Over the weekend I entered a high-end, well-known retail store. You would know the brand.
The store was busy, but not busy enough that at least two employees, looked at me yet neglected to greet or even crack a smile. I spent the next five minutes awkwardly shopping as I waited for someone to help me.
When I finally got some help, the associate was apparently in a bad mood, but she helped me find what I was looking for. When it was time to pay, the employee at the cash register made no eye contact, couldn’t smile, and awkwardly passed along my bag of purchases and told me to have a good day.
I ended up buying something, but the experience left me sour, and I wondered how many sales (both first time and repeat) the store lost because of the poor experience created by the staff.
How many other customers left without buying, feeling the same way as I did?
How many people entered willing to buy, but let because nobody seemed to care?
How many bought but vowed not to return or write about their experience?
This isn’t idle speculation – this is the kind of question that’s easy to answer, and companies that aren’t asking it & taking action on what they find are losing more and more to their competitors.
The way to address this is something I’ve talked about a lot before–making liberal use of Internal Benchmarking.
Internal benchmarking is essentially measuring you against yourself. In every company, there are people who are more successful than average, and those who are less so.
By identifying the differences in those who are more successful, you can develop more targeted training, set goals that everybody in the company can believe in and quickly find the distinctions that are responsible for success, or failures, and those which are peculiar to your high performers.
My father-in-law shared an article with me yesterday from The New Yorker about a company who created four simple buttons to internal benchmark a variety of businesses by simply asking customers the basic question of: Were you happy or not with your experience?
Press the big happy emoji if you’re thrilled.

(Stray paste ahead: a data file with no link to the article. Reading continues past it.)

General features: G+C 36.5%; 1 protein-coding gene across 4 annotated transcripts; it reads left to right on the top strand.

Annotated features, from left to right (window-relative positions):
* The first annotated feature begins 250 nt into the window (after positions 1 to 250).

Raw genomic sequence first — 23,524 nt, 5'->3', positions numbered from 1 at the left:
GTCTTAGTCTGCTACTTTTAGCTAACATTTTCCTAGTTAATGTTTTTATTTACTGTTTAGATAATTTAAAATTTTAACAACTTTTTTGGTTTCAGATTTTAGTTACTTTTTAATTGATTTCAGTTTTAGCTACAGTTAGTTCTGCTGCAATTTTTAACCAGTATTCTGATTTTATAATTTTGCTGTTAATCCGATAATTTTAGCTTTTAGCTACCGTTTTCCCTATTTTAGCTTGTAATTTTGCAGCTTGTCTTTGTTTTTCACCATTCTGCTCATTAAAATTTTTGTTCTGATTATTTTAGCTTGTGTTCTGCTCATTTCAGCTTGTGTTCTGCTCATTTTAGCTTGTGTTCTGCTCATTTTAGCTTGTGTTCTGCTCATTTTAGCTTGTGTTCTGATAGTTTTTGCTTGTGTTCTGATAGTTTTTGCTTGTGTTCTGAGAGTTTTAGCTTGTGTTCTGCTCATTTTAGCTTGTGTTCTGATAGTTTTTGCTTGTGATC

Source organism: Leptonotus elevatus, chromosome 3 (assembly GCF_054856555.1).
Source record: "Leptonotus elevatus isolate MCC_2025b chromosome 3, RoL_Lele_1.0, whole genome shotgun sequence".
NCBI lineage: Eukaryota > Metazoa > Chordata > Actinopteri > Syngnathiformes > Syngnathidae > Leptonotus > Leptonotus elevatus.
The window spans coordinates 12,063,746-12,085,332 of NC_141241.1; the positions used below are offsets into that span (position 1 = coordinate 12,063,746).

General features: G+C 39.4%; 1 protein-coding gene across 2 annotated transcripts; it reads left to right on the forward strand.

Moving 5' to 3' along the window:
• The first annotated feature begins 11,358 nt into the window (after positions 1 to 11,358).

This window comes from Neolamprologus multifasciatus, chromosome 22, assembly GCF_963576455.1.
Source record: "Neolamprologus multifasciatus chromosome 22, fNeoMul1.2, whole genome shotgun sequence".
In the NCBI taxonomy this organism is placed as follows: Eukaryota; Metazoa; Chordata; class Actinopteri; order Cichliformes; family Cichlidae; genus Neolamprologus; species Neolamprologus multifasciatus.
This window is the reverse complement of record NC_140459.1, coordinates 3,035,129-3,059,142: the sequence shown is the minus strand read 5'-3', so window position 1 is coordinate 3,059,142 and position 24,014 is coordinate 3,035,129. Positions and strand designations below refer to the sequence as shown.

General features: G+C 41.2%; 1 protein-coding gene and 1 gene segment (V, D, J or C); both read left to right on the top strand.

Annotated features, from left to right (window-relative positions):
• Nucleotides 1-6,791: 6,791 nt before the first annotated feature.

Press the slightly happy emoji if you’re okay.
Press the slightly angry emoji if you’re not as happy.
Press the bright red and angry emoji if you’re completely satisfied.
The companies then look at the data and find very useful, but simple insights.
For example, in one business, they looked at the security footage for all the times that customers left utterly unsatisfied. Sure enough, they found an employee who slogged through the first hour of their shift.
The solution? More training for that employee.
The result? After the extra training, people left happier.
In another example, they took the managers from stores that had the highest satisfaction and moved them to the stores with the worst. Sure enough, almost instantly, the formerly poorly rated stores were near the top of the customer satisfaction scores. In effect, they were able to wipe away any other excuses and show that the performance ratings were DIRECTLY tied to the manager’s actions (or lack thereof).
The point isn’t that what they found was simple, or that they should have already known this stuff – the point is that they’d finally found a way to identify exactly what was happening that was costing them sales, and were able to make course corrections.
When we work with clients to introduce internal benchmarking initiatives, we’re not always relying on buttons but looking at things like revenue, sales data or the less obvious places like tips in a restaurant (instead of comment cards).
Wherever we look, our findings mirror that of the HappyOrNot team – it almost always comes down to drop dead simple things that have been allowed to pass unnoticed until now.
There has never been a better time for companies of all sizes to be engaging in internal benchmarking.
Finding the places where profits are directly tied to the capability of your people allows you to enhance training, create better policies, and put better management practices in place to directly and dramatically affect your net profits.
If you have a role that has P&L responsibility, and you’re not exploring how to begin or enhance your internal benchmarking program, then you are committing corporate malpractice.
Your challenge for this week should be obvious: Find an area that you can measure your people against each other, identify the superstars, and run experiments to see if they are getting the best results because of what they do, or some external factor (IE by switching them with the lowest performer and seeing how the scores do).